Portfolio Exchange 2020: Innovation in a remote world

Communication and creativity are key to innovation. But how do we transition this into the new normal to foster innovation?

The extraordinary shift to remote working has brought about productivity gains for some. Unfortunately, innovation isn’t always keeping up. A recent Microsoft survey reported that firm bosses are less upbeat about their companies’ innovative flair: just 40% feel their firms are highly innovative nowadays, down from 56% in 2019. Could remote working, which many are hailing for its benefits, be to blame?

“Overall I’ve been surprised at how we have been able to cope with the practical aspect of the changes, and very quickly,” says Didier Bench, Chair at travel technology company Atcore and omni-channel commerce platform Flooid. “But we started to face some miscommunication and misunderstanding issues, so we’ve defined and created new processes internally and externally to ensure it’s all clear.”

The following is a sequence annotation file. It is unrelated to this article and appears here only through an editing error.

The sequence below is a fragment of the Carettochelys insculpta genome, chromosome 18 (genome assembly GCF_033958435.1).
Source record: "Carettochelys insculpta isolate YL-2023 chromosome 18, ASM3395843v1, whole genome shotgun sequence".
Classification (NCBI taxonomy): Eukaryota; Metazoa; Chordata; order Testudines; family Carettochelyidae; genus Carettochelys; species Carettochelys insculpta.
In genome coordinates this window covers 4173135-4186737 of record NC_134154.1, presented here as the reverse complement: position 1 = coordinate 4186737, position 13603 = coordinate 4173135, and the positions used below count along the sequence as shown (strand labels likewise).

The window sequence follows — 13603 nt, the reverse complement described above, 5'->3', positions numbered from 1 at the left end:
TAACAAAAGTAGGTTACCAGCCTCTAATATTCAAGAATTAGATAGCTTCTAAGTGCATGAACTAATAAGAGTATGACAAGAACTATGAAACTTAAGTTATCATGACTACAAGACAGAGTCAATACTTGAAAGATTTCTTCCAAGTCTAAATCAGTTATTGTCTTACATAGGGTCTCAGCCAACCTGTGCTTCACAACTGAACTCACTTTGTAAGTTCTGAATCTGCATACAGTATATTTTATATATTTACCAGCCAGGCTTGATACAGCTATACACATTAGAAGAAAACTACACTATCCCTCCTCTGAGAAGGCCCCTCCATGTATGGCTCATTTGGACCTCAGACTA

Indeed a focus on efficient meetings and communications has come to the fore. “This has been a great opportunity to refresh on what it takes to make great meetings. Sending the agenda in advance and deciding who is really necessary to attend are obvious things we take for granted, but it’s important to remind people,” says Ian Brown, CEO at cloud hosting provider UKFast.


Spontaneity - creativity

This lack of spontaneous interaction may be stymieing creativity.

“Product development has changed, and the creative space has been the biggest challenge,” admits Sucheet Amin, CEO of Lavatech, a client communication channel for the legal profession. Before Covid, product development all started in Lavatech’s office, which was a truly collaborative and creative environment where people could scribe their thoughts on any wall they were near owing to a specialist paint Sucheet had specially used for the purpose.